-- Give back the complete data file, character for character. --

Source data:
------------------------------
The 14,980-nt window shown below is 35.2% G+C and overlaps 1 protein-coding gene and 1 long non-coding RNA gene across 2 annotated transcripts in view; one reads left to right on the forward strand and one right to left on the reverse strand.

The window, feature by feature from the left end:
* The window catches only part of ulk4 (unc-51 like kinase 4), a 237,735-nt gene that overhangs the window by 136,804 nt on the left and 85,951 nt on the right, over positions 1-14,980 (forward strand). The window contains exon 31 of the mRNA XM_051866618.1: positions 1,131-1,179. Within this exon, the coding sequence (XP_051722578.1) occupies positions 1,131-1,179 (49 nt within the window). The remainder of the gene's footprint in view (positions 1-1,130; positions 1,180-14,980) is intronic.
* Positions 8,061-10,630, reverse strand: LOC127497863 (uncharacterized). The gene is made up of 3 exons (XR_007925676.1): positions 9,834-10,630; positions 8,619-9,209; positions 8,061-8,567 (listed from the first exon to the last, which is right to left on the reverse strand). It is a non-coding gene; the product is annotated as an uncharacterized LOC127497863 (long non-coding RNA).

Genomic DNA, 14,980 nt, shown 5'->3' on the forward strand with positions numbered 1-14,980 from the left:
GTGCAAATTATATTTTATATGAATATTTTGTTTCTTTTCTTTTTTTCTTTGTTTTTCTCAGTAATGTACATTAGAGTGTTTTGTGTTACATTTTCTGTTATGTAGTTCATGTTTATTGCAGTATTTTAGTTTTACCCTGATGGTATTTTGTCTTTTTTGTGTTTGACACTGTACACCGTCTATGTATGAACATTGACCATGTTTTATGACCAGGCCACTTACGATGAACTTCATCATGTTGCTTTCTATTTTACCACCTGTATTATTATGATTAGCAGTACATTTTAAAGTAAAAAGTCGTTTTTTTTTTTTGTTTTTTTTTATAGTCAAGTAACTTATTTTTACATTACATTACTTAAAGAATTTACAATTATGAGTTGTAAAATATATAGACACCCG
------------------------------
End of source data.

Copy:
The 14,980-nt window shown below is 35.2% G+C and overlaps 1 protein-coding gene and 1 long non-coding RNA gene across 2 annotated transcripts in view; one reads left to right on the forward strand and one right to left on the reverse strand.

The window, feature by feature from the left end:
* The window catches only part of ulk4 (unc-51 like kinase 4), a 237,735-nt gene that overhangs the window by 136,804 nt on the left and 85,951 nt on the right, over positions 1-14,980 (forward strand). The window contains exon 31 of the mRNA XM_051866618.1: positions 1,131-1,179. Within this exon, the coding sequence (XP_051722578.1) occupies positions 1,131-1,179 (49 nt within the window). The remainder of the gene's footprint in view (positions 1-1,130; positions 1,180-14,980) is intronic.
* Positions 8,061-10,630, reverse strand: LOC127497863 (uncharacterized). The gene is made up of 3 exons (XR_007925676.1): positions 9,834-10,630; positions 8,619-9,209; positions 8,061-8,567 (listed from the first exon to the last, which is right to left on the reverse strand). It is a non-coding gene; the product is annotated as an uncharacterized LOC127497863 (long non-coding RNA).

Genomic DNA, 14,980 nt, shown 5'->3' on the forward strand with positions numbered 1-14,980 from the left:
GTGCAAATTATATTTTATATGAATATTTTGTTTCTTTTCTTTTTTTCTTTGTTTTTCTCAGTAATGTACATTAGAGTGTTTTGTGTTACATTTTCTGTTATGTAGTTCATGTTTATTGCAGTATTTTAGTTTTACCCTGATGGTATTTTGTCTTTTTTGTGTTTGACACTGTACACCGTCTATGTATGAACATTGACCATGTTTTATGACCAGGCCACTTACGATGAACTTCATCATGTTGCTTTCTATTTTACCACCTGTATTATTATGATTAGCAGTACATTTTAAAGTAAAAAGTCGTTTTTTTTTTTTGTTTTTTTTTATAGTCAAGTAACTTATTTTTACATTACATTACTTAAAGAATTTACAATTATGAGTTGTAAAATATATAGACACCCG